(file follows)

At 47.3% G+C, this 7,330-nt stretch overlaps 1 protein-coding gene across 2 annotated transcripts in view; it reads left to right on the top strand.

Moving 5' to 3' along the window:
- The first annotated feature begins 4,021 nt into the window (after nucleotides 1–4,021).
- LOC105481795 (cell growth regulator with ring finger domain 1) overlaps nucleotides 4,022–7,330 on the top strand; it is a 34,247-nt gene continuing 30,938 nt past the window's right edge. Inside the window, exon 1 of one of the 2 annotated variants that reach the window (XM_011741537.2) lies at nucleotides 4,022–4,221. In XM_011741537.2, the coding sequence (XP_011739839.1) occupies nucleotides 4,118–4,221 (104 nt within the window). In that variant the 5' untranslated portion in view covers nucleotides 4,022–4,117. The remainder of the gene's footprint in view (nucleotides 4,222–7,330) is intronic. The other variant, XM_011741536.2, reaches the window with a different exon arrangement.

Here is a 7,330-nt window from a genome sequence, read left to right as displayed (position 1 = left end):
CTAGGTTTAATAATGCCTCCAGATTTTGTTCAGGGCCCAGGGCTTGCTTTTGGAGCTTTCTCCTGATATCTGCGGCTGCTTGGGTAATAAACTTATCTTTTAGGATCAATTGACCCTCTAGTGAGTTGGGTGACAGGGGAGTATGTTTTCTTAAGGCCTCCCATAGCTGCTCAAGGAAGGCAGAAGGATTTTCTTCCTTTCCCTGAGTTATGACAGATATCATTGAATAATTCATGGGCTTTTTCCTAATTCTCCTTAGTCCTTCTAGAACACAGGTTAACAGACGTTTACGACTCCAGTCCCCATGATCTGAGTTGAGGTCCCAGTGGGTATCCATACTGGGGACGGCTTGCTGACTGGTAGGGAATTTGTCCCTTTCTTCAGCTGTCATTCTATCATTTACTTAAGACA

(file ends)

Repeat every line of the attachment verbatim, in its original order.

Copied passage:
At 47.3% G+C, this 7,330-nt stretch overlaps 1 protein-coding gene across 2 annotated transcripts in view; it reads left to right on the top strand.

Moving 5' to 3' along the window:
- The first annotated feature begins 4,021 nt into the window (after nucleotides 1–4,021).
- LOC105481795 (cell growth regulator with ring finger domain 1) overlaps nucleotides 4,022–7,330 on the top strand; it is a 34,247-nt gene continuing 30,938 nt past the window's right edge. Inside the window, exon 1 of one of the 2 annotated variants that reach the window (XM_011741537.2) lies at nucleotides 4,022–4,221. In XM_011741537.2, the coding sequence (XP_011739839.1) occupies nucleotides 4,118–4,221 (104 nt within the window). In that variant the 5' untranslated portion in view covers nucleotides 4,022–4,117. The remainder of the gene's footprint in view (nucleotides 4,222–7,330) is intronic. The other variant, XM_011741536.2, reaches the window with a different exon arrangement.

Here is a 7,330-nt window from a genome sequence, read left to right as displayed (position 1 = left end):
CTAGGTTTAATAATGCCTCCAGATTTTGTTCAGGGCCCAGGGCTTGCTTTTGGAGCTTTCTCCTGATATCTGCGGCTGCTTGGGTAATAAACTTATCTTTTAGGATCAATTGACCCTCTAGTGAGTTGGGTGACAGGGGAGTATGTTTTCTTAAGGCCTCCCATAGCTGCTCAAGGAAGGCAGAAGGATTTTCTTCCTTTCCCTGAGTTATGACAGATATCATTGAATAATTCATGGGCTTTTTCCTAATTCTCCTTAGTCCTTCTAGAACACAGGTTAACAGACGTTTACGACTCCAGTCCCCATGATCTGAGTTGAGGTCCCAGTGGGTATCCATACTGGGGACGGCTTGCTGACTGGTAGGGAATTTGTCCCTTTCTTCAGCTGTCATTCTATCATTTACTTAAGACA